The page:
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The Direct Marketing Association has reached a settlement agreement with the Colorado Department Revenue in regards to its lawsuit over the state’s use tax notice and reporting requirements. Pursuant to the settlement agreement, the use tax notice and reporting requirements legislation becomes effective on July 1, 2017. Per the agreement, the Department of Revenue will waive penalties for non-collecting retailers who fail to comply with the legislation prior to July 1, 2017. Non-Collecting Retailers will be required to include the required transactional notices on all invoices issued after July 1, 2017 per Sec 39-21-112(3.5)(c)(I) and 1 Colo Code Regs Section 201-1: 39-21-112.3.5(2).


The first annual summaries of customer purchases required of non-collecting retailers must be mailed to customers by January 31, 2018. The Department will waive all penalties for non-collecting retailers who do not include customer purchases made prior to July 1, 2017 in any annual summary provided to Colorado customers before the January 31, 2018 deadline. This summary must include all transactions dated after July 1, 2017 and if possible all 2017 transactions.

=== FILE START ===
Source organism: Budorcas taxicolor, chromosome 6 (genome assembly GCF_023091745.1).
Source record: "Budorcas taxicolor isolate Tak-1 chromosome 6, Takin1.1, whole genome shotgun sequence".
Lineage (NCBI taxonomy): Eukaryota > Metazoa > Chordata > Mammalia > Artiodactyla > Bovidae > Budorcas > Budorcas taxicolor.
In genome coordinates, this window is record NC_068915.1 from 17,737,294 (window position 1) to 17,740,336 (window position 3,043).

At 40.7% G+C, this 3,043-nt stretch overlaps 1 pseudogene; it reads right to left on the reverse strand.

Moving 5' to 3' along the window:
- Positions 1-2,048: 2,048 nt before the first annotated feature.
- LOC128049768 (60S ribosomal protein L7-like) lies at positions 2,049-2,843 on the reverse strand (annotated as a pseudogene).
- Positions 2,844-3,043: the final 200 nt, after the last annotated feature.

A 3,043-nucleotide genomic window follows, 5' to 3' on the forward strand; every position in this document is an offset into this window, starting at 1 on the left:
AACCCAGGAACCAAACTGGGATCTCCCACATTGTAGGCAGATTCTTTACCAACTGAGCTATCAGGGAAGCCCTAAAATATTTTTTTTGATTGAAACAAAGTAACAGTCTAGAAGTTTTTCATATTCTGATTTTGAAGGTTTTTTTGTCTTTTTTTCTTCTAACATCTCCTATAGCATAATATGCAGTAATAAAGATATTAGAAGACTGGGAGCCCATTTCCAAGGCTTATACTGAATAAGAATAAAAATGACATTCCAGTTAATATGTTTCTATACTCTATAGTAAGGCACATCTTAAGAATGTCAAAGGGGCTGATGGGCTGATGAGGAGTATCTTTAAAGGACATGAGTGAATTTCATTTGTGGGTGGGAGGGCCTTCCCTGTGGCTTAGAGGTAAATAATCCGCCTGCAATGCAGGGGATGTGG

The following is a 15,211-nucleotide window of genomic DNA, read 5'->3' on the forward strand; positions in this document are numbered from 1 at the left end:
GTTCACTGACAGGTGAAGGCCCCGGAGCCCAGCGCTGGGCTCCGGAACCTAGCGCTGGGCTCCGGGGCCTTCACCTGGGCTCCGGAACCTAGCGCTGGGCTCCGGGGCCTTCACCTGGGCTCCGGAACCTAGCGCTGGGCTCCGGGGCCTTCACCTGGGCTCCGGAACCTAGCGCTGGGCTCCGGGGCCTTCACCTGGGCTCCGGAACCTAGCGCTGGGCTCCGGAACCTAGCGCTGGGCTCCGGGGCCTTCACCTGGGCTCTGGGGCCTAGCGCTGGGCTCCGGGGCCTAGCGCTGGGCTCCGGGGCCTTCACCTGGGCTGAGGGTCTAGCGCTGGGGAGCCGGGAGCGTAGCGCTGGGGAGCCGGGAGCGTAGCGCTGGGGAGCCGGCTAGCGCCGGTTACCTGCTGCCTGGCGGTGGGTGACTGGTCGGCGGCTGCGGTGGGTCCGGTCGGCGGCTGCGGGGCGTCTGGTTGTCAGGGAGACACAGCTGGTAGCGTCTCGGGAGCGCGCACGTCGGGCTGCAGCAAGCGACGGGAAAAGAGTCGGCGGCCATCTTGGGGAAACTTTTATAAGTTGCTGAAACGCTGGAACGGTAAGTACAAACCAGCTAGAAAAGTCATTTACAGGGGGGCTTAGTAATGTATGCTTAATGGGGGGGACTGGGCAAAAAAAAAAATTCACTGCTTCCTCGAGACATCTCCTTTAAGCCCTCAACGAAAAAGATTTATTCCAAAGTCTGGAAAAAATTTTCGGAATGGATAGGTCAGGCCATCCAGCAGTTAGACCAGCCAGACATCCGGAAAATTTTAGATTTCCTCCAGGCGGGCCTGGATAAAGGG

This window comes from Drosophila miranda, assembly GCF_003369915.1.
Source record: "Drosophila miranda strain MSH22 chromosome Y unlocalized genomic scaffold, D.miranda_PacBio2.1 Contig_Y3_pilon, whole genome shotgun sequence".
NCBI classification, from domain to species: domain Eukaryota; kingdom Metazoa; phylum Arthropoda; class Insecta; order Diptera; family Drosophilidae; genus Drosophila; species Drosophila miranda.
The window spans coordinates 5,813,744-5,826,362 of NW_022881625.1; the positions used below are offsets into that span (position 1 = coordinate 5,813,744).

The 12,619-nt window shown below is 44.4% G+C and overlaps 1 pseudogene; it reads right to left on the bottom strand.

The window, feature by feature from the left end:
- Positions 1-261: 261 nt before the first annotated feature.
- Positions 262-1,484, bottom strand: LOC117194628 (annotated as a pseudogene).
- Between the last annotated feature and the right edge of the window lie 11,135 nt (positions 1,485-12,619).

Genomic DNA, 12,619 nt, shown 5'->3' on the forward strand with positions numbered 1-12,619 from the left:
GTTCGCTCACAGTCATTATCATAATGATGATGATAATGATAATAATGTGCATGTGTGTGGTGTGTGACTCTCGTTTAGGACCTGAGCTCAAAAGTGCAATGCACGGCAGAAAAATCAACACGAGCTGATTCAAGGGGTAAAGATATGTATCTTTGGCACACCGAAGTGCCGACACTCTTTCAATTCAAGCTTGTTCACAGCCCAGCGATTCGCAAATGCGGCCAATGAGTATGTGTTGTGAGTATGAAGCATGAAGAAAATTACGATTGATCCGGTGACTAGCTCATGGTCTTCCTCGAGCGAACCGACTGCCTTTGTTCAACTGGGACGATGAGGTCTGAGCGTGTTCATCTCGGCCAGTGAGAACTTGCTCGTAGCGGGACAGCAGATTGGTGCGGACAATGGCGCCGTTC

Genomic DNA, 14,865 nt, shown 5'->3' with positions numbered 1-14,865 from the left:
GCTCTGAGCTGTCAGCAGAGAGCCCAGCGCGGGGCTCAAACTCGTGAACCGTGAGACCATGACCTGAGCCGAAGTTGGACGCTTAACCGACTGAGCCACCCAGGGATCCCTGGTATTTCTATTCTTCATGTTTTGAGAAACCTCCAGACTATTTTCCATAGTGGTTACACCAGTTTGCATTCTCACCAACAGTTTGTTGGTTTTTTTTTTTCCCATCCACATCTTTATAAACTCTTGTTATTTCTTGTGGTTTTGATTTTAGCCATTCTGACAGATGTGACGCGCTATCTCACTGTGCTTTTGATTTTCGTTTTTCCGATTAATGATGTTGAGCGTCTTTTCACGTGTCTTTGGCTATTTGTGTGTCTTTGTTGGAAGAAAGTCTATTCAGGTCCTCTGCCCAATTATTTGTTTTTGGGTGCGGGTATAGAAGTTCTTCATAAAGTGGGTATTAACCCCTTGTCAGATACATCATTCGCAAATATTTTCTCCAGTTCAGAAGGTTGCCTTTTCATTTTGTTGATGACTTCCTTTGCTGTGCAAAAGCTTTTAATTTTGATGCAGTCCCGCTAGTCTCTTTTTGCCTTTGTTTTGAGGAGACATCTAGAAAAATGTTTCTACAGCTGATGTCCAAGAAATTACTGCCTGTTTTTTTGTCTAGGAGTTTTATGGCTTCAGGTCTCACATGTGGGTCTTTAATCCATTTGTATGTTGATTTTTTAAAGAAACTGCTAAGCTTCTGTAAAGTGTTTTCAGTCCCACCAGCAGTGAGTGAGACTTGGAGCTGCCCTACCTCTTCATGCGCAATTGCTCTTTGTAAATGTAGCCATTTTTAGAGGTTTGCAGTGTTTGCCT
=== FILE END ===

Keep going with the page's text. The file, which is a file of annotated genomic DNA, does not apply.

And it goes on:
The first customer information reports required of non-collecting retailers must be filed with the Department by March 1, 2018. The Department will waive all penalties for non-collecting retailers who do not include customer purchases occurring prior to July 1, 2017 in their customer information report provided to the Department on or before the March 1, 2018 deadline.This information report must include all transactions dated after July 1, 2017 and if possible all 2017 transactions.


To view our previous news item on this case, click here


Based on this settlement, all Colorado non-collecting retailers should review their marketing materials, invoices and systems to ensure they will be able to comply. Penalties for non-compliance are harsh.